What goes into making a memorable character for a story?
According to Lawrence Block, author of over one hundred novels and recipient of the Grand Master award from the Mystery Writers of America, they must be three things: plausible, sympathetic, and original.
I think that’s a damn good definition of what makes a character real. Except that I think Mr. Block used the wrong word. It’s not “sympathetic,” it’s “empathetic.” Now, sympathy and empathy are kissing cousins, but sympathy, I think, allows the individual to separate from the character just a bit, to feel for the character while still allowing for some separation – six degrees of separation, if you will. Empathy, on the other hand causes the individual to feel with the character– it’s the recognition of self in someone else.
Without that recognition, without that empathy, the character is in danger of falling flat, of eliciting a “who cares?” response. The great characters are empathetic – Scarlett O’Hara of Gone With The Wind, the Joad family (especially Tom and “Ma”) of The Grapes Of Wrath, Vito and Michael Coreleone of The Godfather, Caleb Trask of East Of Eden, Joe and Kirsten Clay of Days Of Wine And Roses, Norma Desmond in Sunset Boulevard, King George VI in The King’s Speech.
In comics there is Alan Moore’s Swamp Thing, Neil Gaiman’s Sandman and his sister, Death, the X-Men’s Max Eisenhardt/Erik Lensherr/Magneto and Jean Grey/Phoenix (Dark and “Light”), Peter Parker/Spider-Man and Mary Jane Watson, Selina Kyle/Catwoman, and Sue Storm/The Invisible Woman. Of course there are more; I just chose those characters that appeared at the top of my head as I write this. You will have your own characters that engender empathy.
Originality is hard. The history of storytelling begins when our ancestors first sat down around the fire and told tales to ward off the dark night. The history of storytelling is ripe with heroes and villains, love and betrayal, valor and cowardice. Originality, I think, comprises the total picture. As Block says in his book Telling Lies For Fun And Profit, “it’s not the quirks that make an enduring character, but the essential personality which the quirks highlight.” In other words, and like I said, it’s the whole picture, the complete character or individual that makes him or her an original.
Norma Desmond’s quirk is her inability to adjust to age and talkies, to realize and accept that time, and Hollywood, has marched on. Tom Joad’s quirk is his inability to accept injustice, even if it causes him to murder, which he sees as no injustice. Vito Coreleone’s quirk is to see the world as an “us against them” scenario, to nurture the family while attacking the world. Michael Coreleone’s quirk is to talk of love and loyalty to the family while he destroys it. Swamp Thing’s quirk is that he is a plant trying to be a man. And Death loves life, even as she takes it away.
Plausibility allows the reader to suspend his or her disbelief, to accept that the actions of the character are true and real and acceptable. Now in comics, of course, plausibility is a two-edged sword. Of course we know that nobody can fly; nobody is invulnerable or runs at supersonic speed; no one can turn invisible or survive the explosion of a gamma bomb (except Bruce Banner, of course!) But as readers of superhero comics, we willingly suspend our disbelief, the implausibility of the character, before we even open the book. Why? Well, I think it has something to do with the capturing of our imagination, the “what if?” factor that I wrote about several months ago. But I also think that the other factors mentioned above play a role in our acceptance of Superman or Rogue. Empathy: “I get it. I know what it’s like to be Rogue, to be unable to really touch someone, to really get close to someone.” Or “Yeah, sometimes I feel like Kal-El, a stranger in a strange land.”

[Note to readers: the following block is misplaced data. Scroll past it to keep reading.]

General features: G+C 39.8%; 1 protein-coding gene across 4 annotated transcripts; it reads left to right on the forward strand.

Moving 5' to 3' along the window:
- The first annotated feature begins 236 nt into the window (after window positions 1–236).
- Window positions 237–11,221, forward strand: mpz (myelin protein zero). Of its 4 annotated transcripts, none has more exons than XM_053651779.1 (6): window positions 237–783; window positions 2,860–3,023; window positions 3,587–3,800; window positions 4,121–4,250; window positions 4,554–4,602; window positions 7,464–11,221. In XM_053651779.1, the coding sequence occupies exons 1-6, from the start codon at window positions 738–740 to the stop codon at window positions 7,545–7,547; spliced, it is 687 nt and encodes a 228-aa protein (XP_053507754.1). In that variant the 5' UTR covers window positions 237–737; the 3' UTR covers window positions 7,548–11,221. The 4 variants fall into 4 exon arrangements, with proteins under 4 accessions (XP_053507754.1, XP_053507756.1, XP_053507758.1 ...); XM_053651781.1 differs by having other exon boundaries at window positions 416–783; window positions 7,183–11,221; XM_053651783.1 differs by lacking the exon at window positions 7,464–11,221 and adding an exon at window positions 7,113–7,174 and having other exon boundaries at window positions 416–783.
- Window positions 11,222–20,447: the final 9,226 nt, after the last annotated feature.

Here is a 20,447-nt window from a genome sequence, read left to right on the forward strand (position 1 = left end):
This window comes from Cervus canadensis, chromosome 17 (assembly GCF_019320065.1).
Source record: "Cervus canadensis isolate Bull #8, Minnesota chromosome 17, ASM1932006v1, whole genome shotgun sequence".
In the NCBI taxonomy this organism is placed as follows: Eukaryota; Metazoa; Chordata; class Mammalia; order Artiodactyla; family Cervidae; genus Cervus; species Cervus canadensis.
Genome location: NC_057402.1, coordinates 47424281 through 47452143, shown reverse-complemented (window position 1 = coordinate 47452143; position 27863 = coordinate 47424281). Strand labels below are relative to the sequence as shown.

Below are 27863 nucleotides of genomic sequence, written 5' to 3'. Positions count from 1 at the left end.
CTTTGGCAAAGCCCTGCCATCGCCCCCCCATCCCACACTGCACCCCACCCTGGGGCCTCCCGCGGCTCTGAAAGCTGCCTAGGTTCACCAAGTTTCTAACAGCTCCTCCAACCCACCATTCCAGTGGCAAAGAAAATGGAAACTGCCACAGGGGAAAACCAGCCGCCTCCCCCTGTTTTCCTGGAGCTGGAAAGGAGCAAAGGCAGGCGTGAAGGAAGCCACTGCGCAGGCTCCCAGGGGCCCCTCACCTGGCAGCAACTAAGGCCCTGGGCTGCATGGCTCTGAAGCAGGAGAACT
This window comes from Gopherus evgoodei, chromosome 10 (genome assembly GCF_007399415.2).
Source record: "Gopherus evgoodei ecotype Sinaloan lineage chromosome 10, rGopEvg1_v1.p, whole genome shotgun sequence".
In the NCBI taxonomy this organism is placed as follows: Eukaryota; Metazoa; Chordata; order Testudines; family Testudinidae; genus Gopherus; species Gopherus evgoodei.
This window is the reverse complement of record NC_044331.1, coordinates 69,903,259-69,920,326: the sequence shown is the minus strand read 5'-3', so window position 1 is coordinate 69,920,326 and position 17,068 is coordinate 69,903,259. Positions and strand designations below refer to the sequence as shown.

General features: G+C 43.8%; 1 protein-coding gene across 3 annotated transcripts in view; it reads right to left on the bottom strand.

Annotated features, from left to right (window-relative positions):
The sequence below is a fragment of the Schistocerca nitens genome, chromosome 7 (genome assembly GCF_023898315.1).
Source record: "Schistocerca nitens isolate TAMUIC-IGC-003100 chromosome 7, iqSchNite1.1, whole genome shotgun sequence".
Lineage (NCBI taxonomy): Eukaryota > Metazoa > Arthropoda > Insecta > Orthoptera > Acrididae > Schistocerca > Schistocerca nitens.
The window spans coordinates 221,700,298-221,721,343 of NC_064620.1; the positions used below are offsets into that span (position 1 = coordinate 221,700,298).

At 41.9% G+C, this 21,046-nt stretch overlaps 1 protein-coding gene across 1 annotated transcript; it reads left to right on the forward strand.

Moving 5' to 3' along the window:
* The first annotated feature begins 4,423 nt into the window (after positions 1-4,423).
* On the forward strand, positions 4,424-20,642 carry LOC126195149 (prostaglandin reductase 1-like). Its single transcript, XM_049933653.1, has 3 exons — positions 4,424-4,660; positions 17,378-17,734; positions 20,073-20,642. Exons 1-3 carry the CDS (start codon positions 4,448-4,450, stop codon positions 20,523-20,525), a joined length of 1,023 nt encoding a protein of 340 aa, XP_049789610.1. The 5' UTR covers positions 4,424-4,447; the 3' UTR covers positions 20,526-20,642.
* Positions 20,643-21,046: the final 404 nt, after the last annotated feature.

I watched Game Change on HBO. The movie is based on Game Change: Obama and the Clintons, McCain and Palin, and the Race of a Lifetime, by John Heilemann of New York magazine and Mark Halperin of Time. Both men are seasoned politically analysts, and their book, which was released on January 11, 2010, is an inside look at the Presidential campaign of 2008. The HBO movie focuses on Palin, played by Julianne Moore, from the moment the McCain campaign decides to ask her to be his running mate to Obama’s running mate.
The movie is riveting. Moore buries herself completely into the role, and I’m guaranteeing right now that she wins an Emmy for her performance. Sarah Palin is, without a doubt, love her or hate her, an original. She is empathetic – and sympathetic – as she works to maintain her sense of self and, love them or hate them, her own beliefs against the McCain and Republican political machinery.
But is she plausible? The movie shows that, as far as being capable of being “one heartbeat away from the Presidency,” Palin was an implausible candidate. But don’t tell that to the huge – and I mean huge – groundswell of love and support she engendered.
Yesterday afternoon I went to my local comic book store, Vector Comics, to pick up my haul. Joe and Tina, the terrific and wonderful owners of the shop, were busy with other customers, so I browsed through the stacks to see if anything not on my list that caught my interest. (Actually, almost everything piques my appetite, and if I allowed myself to buy everything I want, I couldn’t pay the rent!)
Know what I found? The Sarah Palin comic from Bluewater Comics.
What a character!
TUESDAY: Michael Davis